With half of India’s 2,057 H1N1 cases over the past week reported in Delhi, children are the worst hit.
“Swine flu has become the biggest cause of school absenteeism in Delhi over the past week. Though most symptoms are mild, this is the time to close schools to break the infection cycle,” said Dr Subhash Arya, chairman of the Department of Pediatrics and Adolescent Medicine at BLK Memorial Hospital at Pusa Road in Central Delhi.
“With antivirals such as Tamiflu still not available at all chemists, the ones who have the drug charge up to Rs 3,000 for a strip of 10,” said Dr Arya.
Antiviral drugs are given free at government hospitals to people with symptoms of H1N1 and people who may have got infected through close contact with them.
The biggest challenge remains people with symptoms being prescribed antivirals while they wait for the results of H1N1 tests to come, which takes at least four days at government hospitals.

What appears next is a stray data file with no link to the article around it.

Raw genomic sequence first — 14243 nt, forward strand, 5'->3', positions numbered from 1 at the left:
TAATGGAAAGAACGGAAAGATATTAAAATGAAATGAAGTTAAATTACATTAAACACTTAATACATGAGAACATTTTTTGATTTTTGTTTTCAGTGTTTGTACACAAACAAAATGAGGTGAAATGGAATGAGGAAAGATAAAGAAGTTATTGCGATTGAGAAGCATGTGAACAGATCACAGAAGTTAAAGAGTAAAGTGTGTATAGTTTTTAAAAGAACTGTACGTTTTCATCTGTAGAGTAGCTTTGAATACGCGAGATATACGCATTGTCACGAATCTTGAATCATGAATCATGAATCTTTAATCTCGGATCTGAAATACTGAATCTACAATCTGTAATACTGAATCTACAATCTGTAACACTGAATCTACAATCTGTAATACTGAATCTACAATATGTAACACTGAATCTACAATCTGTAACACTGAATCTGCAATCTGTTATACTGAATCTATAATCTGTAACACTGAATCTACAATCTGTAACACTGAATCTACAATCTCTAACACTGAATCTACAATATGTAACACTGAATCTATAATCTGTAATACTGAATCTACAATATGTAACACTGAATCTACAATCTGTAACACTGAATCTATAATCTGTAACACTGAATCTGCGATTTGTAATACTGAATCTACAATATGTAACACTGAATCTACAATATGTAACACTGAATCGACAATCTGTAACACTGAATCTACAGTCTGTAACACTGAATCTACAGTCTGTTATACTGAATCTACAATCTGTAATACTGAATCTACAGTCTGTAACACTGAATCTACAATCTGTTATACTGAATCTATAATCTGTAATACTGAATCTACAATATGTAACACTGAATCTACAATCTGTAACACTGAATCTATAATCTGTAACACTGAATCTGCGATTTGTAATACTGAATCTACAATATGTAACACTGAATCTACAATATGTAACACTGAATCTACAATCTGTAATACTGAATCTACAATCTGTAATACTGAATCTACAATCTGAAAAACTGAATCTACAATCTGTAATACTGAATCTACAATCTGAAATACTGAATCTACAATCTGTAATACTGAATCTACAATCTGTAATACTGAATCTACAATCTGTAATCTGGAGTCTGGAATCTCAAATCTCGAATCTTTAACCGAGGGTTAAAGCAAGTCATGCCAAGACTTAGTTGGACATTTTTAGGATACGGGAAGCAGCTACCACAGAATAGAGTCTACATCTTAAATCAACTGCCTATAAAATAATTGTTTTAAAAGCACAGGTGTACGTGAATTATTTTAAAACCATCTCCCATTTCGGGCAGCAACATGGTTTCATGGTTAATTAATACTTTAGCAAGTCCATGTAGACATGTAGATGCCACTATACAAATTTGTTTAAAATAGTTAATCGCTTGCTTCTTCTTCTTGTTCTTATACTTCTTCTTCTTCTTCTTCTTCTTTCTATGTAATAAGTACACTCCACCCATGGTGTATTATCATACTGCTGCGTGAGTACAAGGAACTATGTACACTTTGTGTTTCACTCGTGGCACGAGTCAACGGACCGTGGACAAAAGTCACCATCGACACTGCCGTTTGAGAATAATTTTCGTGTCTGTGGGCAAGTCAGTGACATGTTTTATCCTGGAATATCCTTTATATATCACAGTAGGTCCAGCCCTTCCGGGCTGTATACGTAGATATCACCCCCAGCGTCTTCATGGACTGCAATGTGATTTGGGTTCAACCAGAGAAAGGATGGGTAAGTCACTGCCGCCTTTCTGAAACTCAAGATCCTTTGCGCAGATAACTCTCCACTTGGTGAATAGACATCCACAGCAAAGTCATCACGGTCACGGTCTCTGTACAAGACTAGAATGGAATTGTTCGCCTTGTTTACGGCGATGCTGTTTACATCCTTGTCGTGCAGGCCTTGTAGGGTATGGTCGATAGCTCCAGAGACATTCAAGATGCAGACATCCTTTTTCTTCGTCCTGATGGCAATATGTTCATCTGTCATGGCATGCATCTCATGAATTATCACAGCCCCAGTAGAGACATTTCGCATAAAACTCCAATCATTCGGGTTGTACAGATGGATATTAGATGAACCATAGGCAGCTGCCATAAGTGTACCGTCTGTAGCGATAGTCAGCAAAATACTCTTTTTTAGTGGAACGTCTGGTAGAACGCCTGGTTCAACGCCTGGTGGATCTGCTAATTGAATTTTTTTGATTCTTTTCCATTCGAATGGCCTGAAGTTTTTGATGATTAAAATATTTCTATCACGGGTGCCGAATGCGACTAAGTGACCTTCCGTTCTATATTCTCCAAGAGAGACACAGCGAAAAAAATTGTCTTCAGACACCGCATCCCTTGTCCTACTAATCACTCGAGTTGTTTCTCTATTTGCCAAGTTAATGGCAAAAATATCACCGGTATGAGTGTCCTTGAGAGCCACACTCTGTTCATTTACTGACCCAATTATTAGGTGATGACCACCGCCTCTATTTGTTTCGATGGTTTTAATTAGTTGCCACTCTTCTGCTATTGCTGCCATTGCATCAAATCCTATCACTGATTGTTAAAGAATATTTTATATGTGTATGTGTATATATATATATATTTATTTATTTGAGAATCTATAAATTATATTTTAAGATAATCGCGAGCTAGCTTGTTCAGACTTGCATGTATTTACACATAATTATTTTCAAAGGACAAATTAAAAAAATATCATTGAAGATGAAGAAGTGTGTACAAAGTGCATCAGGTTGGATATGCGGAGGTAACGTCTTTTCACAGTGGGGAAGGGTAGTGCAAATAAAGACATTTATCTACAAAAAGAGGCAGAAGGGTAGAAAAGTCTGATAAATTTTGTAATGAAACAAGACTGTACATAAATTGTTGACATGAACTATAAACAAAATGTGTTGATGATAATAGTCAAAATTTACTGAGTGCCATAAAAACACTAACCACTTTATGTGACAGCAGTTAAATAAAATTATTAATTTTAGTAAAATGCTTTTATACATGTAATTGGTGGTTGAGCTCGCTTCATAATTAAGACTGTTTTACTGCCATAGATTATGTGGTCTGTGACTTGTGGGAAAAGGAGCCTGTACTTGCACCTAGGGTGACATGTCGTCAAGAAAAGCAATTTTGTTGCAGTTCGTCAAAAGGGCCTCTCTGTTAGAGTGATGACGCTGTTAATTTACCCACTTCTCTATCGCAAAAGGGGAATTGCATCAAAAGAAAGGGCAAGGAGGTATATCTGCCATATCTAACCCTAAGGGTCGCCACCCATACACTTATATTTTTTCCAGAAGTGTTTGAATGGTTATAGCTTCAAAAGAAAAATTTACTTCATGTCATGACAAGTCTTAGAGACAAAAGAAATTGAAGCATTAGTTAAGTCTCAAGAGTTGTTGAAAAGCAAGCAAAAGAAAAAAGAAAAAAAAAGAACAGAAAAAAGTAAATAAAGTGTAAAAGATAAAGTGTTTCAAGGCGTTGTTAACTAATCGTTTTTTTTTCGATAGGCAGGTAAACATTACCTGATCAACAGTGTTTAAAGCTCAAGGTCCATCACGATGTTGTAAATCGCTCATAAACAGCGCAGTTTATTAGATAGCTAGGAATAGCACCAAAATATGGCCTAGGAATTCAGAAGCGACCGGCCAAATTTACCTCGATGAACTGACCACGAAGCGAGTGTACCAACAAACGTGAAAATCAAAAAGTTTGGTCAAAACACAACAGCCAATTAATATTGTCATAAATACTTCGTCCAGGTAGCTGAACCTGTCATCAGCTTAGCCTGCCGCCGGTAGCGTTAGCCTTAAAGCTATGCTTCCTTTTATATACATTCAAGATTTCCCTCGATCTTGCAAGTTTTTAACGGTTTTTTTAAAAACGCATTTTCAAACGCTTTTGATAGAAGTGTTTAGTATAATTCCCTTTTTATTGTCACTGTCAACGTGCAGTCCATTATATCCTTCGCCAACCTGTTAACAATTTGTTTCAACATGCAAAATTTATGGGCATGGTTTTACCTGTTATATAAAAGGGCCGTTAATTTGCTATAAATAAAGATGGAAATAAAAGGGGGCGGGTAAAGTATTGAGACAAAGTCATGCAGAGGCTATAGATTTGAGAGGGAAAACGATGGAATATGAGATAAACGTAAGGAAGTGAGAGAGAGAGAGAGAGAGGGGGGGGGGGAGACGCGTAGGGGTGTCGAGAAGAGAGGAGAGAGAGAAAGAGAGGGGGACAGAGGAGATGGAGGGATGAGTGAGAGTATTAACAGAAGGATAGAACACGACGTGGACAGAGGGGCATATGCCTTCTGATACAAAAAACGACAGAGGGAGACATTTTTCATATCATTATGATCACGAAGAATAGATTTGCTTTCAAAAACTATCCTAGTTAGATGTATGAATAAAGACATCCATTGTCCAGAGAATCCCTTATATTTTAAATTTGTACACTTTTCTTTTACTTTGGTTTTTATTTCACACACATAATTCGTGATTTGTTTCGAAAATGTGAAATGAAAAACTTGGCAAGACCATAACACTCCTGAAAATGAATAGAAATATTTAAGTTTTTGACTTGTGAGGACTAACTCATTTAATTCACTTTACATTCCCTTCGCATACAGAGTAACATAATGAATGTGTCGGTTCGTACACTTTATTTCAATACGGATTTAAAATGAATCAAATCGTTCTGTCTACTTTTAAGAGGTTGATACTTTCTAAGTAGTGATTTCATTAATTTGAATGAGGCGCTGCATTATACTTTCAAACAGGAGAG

Overuse of antiviral drugs increase risk of drug-resistant strains of H1N1 emerging.
“My son Ankit, 7, had fever and both he and I were given Tamiflu for five days,” said a Vasant Kunj resident Sumita Tiwari, 36.
“The test results, however, came out negative after we had completed the full course of treatment, which makes me fear the medicine may not work the if we get infected again.”
“Infection is higher in children as adults have higher immunity against flu viruses because of frequent infections over the years. In my view, giving antivirals to everyone is not required...,” Dr V.M. Katoch, the director-general of Council of Medical Research (ICMR).